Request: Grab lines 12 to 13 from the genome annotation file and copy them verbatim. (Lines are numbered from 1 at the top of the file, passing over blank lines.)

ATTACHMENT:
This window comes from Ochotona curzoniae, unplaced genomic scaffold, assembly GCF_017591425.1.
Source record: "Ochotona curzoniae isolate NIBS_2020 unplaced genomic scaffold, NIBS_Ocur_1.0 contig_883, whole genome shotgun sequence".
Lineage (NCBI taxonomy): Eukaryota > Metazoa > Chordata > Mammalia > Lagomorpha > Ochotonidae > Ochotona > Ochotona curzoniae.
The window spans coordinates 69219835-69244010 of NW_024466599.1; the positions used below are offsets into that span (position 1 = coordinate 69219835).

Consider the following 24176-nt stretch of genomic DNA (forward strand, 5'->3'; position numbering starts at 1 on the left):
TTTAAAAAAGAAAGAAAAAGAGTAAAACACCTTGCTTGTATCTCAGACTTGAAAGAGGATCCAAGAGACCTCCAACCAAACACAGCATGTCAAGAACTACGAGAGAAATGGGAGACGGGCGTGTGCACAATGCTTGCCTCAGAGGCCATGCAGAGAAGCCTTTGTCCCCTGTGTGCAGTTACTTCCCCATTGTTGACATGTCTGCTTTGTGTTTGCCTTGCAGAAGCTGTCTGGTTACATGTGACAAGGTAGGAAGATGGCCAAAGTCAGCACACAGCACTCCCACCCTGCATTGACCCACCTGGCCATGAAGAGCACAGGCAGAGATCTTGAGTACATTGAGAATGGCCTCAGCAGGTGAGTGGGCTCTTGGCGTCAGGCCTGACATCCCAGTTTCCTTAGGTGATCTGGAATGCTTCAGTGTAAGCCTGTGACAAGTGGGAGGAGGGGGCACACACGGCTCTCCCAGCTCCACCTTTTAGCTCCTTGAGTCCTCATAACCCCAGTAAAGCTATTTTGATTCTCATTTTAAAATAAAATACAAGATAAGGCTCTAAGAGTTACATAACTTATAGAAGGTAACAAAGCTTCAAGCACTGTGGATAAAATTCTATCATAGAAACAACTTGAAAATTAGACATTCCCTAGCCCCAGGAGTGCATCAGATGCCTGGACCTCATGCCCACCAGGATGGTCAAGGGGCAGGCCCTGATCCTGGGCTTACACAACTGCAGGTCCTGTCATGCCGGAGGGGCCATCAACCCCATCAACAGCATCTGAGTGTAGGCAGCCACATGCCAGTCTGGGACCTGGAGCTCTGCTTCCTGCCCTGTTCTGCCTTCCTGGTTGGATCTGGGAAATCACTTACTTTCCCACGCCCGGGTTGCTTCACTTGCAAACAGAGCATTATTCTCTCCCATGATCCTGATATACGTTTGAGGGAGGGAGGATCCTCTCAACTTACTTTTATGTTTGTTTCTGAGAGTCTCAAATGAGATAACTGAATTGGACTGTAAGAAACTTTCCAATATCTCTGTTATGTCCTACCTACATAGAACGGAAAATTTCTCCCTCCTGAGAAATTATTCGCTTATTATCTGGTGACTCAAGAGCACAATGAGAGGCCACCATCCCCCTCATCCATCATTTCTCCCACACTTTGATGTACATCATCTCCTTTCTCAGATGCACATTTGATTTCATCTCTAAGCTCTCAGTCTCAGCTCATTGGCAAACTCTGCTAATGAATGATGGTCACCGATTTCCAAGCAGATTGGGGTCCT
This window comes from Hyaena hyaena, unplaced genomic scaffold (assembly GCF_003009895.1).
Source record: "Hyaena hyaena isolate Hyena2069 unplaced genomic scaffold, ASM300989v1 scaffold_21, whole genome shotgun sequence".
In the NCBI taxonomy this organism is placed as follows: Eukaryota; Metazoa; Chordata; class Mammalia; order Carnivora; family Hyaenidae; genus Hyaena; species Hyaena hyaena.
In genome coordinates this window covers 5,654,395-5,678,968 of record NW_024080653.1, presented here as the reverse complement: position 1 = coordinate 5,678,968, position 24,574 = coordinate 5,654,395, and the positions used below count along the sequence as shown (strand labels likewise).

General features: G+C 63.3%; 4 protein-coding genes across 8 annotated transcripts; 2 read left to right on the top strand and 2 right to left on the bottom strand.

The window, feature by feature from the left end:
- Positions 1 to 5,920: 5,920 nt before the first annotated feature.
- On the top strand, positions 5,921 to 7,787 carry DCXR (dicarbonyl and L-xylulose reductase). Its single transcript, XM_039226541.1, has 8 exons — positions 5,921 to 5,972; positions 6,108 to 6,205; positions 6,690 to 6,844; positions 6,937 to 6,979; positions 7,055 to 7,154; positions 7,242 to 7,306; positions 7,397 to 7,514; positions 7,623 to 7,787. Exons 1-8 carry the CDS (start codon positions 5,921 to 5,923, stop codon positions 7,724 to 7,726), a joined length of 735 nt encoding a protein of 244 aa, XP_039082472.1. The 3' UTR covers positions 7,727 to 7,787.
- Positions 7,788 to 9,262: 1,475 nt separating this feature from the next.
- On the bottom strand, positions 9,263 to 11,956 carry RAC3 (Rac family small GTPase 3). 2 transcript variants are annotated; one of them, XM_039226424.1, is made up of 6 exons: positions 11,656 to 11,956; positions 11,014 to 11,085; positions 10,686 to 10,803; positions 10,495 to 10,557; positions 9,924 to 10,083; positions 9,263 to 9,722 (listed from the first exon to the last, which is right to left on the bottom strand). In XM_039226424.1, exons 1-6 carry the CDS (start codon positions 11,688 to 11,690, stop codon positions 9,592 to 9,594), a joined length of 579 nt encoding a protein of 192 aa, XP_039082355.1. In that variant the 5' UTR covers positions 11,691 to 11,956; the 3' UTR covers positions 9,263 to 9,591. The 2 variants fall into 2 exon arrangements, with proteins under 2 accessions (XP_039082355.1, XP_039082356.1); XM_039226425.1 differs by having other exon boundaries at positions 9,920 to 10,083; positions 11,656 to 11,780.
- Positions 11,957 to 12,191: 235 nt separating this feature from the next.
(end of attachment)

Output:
The window, feature by feature from the left end:
- Positions 1 to 5,920: 5,920 nt before the first annotated feature.